Murmansk oblast (Russia), part I
Every journey starts from a dream. One of my greatest dreams has always been of traveling to Siberia, by train and in the winter. Waiting for that dream to come true, I decided to get a little taste of real Russia traveling to the country’s northwest, which lies well above the Arctic circle, rather close to Norway. And yet this trip will show me (and, if you read further, you too) that this part of the world is actually farther from Norway than it seems on a map.
My journey starts in the Norwegian town of Kirkenes, few miles from the border, where my Russian driver picks me up. According to the agreements, he was supposed to speak English but the reality is that he only knows few words, and no verbs. The hours spent with him will serve me as good training for the days ahead, when all communication with locals will be based on a mixture of English, Russian, Italian, Norwegian and, most importantly, a great deal of body language.
As soon as we cross the Russian border, the military presence becomes evident: this northwestern region of the Russian Arctic has been strategic since the second world war and is still full of military camps and installations. On our road we meet numerous military vehicles and even have to go through a military check point in addition to the ordinary pass control. I spot several watch towers along the border, which is marked by miles and miles of barbed wired fence. This fence seems to be more meant to keep Russians from illegally leaving their country than to prevent Norwegians from illegally entering Russia in search of a better life.
About 30 – 40 km into Russia lies the first town I’ve come here to see. Nikel, founded in the 1930s around newly discovered occurrences of copper and nickel. A vast area around the city is today heavily contaminated by smoke and fine particles constantly emitted by three tall pipes that stand as the city’s only real landmark. Not much vegetation grows within a 2 – 3 km radius from the pipes. The city itself is a conglomerate of rather depressing, gray, soviet blocks placed worryingly close to the pipes. Not so surprisingly, I read that life expectancy here is well under 60 years, as a result of cancer and other respiratory diseases.
We drive half an hour more to the second city on my program: Zapolyarnyj, established in the 1950s and with just about the same story and characteristics as Nikel. The only difference being that I’m going to stay here for 24 hours. Entering the town feels like a step back in time by some 30 – 40 years. With relatively few exceptions, cars and trucks on the roads are from the 1980s or older. Each passing vehicle leaves behind a trail of exhaust gas that doesn’t seem to disperse in the calm, icy cold air. There is well more than the age of the vehicles to suggest that this is no rich place. My driver explains that both the construction of new buildings and the maintenance of the existing ones stopped at the end of the Gorbatsjov’s period, around 1990, which definitely shows. Saying that the buildings’ facades have seen better days is an euphemism and yet most of these blocks are still inhabited, even when their general state may suggest that they aren’t. Just outside the perimeter of town, in two directions, lie huge areas occupied by low garages, some of which are used as workshops.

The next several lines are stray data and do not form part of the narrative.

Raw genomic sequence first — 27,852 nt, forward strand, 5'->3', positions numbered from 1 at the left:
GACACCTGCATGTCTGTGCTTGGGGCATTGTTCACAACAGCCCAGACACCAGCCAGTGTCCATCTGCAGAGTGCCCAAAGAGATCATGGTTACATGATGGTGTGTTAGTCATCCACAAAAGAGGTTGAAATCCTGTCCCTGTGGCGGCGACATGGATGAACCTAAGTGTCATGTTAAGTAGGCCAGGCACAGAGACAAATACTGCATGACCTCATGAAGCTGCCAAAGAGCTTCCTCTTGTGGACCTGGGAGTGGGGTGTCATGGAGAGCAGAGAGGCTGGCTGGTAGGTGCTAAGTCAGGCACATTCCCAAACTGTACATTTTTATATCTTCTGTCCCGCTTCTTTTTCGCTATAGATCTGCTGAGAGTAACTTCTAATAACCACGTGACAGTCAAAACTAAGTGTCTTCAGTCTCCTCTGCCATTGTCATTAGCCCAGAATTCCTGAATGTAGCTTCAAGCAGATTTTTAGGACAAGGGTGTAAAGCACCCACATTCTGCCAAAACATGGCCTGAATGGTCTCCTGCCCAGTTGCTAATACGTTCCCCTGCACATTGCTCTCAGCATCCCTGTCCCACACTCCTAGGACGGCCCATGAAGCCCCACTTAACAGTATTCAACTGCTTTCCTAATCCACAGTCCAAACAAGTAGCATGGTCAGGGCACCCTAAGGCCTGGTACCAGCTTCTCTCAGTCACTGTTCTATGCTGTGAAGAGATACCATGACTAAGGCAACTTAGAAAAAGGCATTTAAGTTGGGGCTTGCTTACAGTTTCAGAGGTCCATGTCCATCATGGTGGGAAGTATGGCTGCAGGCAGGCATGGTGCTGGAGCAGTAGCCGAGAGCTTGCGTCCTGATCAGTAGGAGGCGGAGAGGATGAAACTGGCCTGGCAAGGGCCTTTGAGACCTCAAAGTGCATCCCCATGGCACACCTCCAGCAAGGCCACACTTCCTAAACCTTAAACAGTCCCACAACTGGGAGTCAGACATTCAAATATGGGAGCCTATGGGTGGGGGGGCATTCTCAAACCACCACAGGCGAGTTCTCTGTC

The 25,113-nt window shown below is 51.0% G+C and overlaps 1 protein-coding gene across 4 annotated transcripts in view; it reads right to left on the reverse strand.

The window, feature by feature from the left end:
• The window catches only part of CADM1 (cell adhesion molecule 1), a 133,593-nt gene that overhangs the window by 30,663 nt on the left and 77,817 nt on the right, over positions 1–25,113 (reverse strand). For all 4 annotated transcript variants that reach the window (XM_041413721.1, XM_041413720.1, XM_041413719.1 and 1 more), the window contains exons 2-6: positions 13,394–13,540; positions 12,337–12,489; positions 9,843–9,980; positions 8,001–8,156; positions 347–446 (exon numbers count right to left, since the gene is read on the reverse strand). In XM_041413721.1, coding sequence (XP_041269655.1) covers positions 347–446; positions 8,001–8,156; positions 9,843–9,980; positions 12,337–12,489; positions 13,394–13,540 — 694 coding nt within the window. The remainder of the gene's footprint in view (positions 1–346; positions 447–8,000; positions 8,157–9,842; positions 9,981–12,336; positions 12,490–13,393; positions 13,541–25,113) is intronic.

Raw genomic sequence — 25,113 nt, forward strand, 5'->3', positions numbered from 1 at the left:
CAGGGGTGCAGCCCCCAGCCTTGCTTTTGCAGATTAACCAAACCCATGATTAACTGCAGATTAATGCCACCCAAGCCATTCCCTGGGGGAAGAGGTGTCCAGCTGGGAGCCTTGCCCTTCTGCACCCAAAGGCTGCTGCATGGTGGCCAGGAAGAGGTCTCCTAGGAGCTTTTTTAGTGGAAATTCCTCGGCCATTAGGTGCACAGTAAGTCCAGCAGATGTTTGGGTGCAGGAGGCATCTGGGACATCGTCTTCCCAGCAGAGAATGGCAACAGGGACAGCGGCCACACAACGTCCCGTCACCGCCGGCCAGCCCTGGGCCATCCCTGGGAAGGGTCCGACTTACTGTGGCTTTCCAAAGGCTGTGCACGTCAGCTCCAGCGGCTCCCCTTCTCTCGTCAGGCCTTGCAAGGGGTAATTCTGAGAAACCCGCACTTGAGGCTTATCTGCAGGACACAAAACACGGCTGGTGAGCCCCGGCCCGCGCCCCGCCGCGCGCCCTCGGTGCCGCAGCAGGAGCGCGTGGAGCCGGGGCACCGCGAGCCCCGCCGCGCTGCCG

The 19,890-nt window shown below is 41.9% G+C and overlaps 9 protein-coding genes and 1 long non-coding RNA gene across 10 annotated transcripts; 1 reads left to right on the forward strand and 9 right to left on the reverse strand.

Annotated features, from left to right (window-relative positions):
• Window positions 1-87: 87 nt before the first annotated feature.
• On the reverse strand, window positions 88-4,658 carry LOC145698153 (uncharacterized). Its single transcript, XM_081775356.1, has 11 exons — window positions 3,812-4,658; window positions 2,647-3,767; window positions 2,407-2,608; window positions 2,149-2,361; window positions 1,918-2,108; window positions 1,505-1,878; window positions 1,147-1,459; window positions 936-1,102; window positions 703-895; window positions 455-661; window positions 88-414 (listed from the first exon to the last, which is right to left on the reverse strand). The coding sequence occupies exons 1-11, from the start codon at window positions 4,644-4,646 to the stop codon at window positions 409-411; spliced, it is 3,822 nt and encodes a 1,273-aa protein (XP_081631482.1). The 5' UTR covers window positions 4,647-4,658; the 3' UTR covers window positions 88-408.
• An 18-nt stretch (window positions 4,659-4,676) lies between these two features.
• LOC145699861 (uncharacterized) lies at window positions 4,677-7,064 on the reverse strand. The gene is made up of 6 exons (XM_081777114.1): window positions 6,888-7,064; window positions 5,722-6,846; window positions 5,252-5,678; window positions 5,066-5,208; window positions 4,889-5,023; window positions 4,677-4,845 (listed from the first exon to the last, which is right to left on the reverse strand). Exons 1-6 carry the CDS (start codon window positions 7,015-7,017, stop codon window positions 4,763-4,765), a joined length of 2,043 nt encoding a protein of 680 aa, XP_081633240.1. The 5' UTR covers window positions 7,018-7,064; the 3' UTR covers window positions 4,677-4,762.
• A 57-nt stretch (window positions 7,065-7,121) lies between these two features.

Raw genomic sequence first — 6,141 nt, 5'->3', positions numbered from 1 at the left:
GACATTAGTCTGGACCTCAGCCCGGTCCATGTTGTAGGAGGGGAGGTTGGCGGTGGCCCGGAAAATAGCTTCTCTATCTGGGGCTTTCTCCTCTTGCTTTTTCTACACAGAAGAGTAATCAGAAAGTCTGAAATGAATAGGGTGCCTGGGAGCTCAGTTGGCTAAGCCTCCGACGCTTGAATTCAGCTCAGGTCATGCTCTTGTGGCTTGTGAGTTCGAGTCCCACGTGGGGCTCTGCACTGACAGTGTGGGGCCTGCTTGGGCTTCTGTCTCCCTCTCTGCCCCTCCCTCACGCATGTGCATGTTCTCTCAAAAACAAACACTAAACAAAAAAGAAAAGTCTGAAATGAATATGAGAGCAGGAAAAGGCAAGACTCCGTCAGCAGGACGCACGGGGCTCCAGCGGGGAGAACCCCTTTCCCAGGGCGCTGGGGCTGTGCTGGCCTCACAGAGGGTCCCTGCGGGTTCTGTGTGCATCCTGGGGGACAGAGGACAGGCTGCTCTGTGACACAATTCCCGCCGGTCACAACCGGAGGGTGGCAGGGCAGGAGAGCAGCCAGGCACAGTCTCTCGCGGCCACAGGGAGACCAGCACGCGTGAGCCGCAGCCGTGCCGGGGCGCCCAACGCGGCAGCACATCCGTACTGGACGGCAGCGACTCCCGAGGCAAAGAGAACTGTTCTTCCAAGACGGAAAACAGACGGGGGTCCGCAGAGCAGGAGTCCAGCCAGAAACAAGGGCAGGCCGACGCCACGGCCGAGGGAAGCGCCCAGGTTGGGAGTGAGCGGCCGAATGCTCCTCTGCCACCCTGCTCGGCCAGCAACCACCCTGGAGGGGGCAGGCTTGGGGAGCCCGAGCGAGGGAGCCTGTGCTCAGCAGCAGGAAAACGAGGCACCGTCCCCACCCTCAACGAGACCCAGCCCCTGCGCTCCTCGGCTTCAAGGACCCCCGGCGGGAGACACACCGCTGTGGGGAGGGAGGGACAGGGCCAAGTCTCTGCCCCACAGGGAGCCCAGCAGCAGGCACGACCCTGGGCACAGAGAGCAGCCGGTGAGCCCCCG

The roads and sidewalks finely match the rest of town: poorly maintained, uneven and apparently rarely plowed during the winter. Pedestrians are forced to find their way around thick ice crusts and deep slush or melt water ponds.
Communication with locals proves very challenging, as nearly no one speaks English, but I do perceive quite a lot curiosity around me, a stranger with two cameras going around in a town that certainly doesn’t see many tourists. As I’m desperately trying to order some food in a cafe’, five guys leave their table and approach me. Unfortunately their English is only slightly better than my Russian, which is zero, but surprisingly we do manage to have some kind of communication. These are really funny and sociable guys, who now move to my table and for two hours will strive to recommend things to see in their town. The price to be paid for their help is (not so surprisingly) a couple of rounds of vodka. It’s hard enough to refuse a vodka shot offered by a Russian, and just impossible when the “nazdarovya” is proposed by five of them. The next tradition I learn is that once you’ve toasted, you can’t put your glass back on the table before you’ve emptied it, just to make sure I don’t try to fool my new friends. But hey, why would I? A vodka shot followed by a sip of peach juice is actually fantastic! From now on, I’m going to trust them but, before the night falls, I tell them I want to take a few more pictures outside, with the result that they follow me and show me around: their school, a few other buildings I don’t get the function of and of course the unmissable statue of Lenin, the first of several I’m going to see on my trip.. Andrej, one of the five guys, climbs on Lenin before I can take a second shot. But let’s not mention any shot before it brings about more vodka.. Tomorrow I’m going to head further eastwards, to Murmansk.